Professor Ioannis Spilanis from the University of Aegean: 5% of EU population live on islands. Their access to the Single market is NOT equal to the access enjoyed by other parts of the EU. Insularity has a negative aspect on businesses and people and Brexit will make it worse by reducing the number of islands in the EU and the overall funding share. EU Sectoral policies are without differentiation. For the islands to realise their potential, EU policies need to include insularity clauses. For this reason, a new island typology is needed. Current indicators are woefully inadequate: new indicators are required to describe the islands situation as the classification used in NUTS2 and NUTS3 is not good enough. (NUTS 3 islands are drowned in the NUTS2 areas). To achieve the EU’s principles of Territorial Cohesion and Sustainability, the development model needs to be changed to include Equal opportunities for the islands and Green island policies.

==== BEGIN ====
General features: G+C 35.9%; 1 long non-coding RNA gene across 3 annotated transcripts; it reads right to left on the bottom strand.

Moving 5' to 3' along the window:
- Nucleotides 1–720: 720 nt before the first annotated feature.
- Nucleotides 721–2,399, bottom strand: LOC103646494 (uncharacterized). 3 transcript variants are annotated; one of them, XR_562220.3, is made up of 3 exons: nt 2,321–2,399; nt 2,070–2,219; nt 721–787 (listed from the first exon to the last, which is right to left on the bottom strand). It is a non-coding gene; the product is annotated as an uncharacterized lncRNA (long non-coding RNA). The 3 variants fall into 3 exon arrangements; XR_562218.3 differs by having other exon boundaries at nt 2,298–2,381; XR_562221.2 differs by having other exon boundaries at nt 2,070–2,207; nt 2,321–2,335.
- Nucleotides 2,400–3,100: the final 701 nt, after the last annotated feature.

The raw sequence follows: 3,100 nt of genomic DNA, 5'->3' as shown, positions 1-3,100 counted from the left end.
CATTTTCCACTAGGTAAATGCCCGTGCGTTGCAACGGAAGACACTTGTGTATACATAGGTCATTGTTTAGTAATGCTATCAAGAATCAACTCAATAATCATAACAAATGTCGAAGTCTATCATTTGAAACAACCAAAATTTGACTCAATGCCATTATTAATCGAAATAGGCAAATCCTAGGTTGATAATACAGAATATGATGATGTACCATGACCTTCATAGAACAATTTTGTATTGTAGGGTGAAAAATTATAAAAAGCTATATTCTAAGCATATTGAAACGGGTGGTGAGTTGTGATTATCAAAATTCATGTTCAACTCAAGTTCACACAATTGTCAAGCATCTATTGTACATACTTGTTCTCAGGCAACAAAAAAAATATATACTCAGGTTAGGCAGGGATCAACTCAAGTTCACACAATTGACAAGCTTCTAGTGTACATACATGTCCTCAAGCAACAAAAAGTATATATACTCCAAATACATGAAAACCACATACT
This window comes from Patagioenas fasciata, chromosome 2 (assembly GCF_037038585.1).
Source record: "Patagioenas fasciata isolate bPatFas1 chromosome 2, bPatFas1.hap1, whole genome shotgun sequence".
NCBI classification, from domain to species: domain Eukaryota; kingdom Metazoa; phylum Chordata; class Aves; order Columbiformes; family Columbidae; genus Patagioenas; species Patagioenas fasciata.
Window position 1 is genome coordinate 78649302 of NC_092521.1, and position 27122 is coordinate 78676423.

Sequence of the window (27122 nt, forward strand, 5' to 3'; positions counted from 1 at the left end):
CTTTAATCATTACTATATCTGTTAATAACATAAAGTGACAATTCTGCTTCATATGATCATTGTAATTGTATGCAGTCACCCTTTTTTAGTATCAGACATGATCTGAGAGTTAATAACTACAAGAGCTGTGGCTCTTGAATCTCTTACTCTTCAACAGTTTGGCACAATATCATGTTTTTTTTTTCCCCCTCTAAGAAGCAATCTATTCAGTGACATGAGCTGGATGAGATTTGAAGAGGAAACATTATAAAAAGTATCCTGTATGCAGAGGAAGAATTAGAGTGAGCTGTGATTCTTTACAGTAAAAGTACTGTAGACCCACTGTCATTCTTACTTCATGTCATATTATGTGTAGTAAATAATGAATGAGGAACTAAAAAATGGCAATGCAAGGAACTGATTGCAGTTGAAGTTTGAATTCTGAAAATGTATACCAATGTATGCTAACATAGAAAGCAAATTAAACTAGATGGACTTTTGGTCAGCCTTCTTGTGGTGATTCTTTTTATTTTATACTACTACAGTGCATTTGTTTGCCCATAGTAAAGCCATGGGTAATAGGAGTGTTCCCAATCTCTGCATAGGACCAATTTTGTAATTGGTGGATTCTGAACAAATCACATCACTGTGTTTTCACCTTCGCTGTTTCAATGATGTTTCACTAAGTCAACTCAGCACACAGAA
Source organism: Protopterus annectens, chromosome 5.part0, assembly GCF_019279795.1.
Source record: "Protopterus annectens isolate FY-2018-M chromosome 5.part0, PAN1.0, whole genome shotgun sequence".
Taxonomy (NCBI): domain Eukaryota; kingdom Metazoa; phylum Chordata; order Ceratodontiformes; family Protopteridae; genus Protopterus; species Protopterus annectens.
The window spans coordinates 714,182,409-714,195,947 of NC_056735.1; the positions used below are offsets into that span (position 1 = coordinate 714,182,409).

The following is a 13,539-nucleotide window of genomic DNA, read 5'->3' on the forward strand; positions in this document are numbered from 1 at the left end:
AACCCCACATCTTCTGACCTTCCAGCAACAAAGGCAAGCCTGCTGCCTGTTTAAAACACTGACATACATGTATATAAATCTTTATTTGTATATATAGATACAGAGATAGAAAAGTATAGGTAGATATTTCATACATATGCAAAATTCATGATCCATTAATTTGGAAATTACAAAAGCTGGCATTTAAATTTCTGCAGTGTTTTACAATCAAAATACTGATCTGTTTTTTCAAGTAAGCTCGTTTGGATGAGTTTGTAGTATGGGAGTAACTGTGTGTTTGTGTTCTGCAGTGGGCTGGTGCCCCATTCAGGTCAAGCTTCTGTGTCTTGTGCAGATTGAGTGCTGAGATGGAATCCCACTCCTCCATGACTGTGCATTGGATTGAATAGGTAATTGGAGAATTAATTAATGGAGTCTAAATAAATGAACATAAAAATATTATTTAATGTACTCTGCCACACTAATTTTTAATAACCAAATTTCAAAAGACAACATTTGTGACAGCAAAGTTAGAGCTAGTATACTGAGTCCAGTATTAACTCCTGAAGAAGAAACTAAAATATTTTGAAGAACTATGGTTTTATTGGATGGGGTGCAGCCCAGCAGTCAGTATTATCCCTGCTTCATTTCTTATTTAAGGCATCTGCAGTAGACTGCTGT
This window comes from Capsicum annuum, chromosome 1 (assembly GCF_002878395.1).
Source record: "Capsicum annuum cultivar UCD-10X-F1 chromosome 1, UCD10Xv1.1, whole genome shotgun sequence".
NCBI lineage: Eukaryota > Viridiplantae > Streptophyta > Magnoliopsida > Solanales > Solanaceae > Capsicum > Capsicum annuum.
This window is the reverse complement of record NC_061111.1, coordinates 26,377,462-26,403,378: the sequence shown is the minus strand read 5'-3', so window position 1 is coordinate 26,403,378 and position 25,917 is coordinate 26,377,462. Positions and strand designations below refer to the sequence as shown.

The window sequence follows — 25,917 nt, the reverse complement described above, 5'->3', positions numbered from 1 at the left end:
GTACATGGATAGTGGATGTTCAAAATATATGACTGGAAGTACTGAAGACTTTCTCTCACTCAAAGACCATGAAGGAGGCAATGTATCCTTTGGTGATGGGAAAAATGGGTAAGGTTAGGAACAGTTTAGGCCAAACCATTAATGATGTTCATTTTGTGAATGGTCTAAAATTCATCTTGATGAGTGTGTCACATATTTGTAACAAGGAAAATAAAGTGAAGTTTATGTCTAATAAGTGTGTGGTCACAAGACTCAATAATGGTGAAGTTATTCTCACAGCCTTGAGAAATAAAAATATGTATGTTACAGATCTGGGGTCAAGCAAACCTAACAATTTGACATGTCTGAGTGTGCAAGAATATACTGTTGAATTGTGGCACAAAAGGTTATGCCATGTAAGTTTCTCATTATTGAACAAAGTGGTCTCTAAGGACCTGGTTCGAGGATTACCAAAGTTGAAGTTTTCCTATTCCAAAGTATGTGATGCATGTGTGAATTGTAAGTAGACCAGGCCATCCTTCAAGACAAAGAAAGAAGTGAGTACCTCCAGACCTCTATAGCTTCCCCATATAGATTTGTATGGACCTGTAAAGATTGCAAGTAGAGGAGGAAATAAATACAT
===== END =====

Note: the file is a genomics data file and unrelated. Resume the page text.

– We need to communicate what the EU Cohesion Policy stands for.
– We need to provide pertinent examples and make our voices heard for a balanced territorial approach to succeed.
– CPMR’s proposal is for the distribution of funds in NUTS2 areas to be done in a way that favours ESF spending in proportion to the levels of island population: We are asking that the member states offer at least a proportion of their ESF funds to their island population in line with the percentage of population they represent.
MEP MEP Myriam Dalli: Islands need to have a Can do attitude and islands need to access support to realise their ambitions.
Entreprise on islands with INSULEUR president Georgios Benetos: No economy of scale for the islands. Added costs of insularity needs to be taken into account. Access to credit and finance is more complicated. VAT should be lower as it is already on some islands ( Corsica, Heilgoland, no VAT in Faroes). There should be a lower level of taxation for islands to help small and medium enterprises as well as micro-enterprises.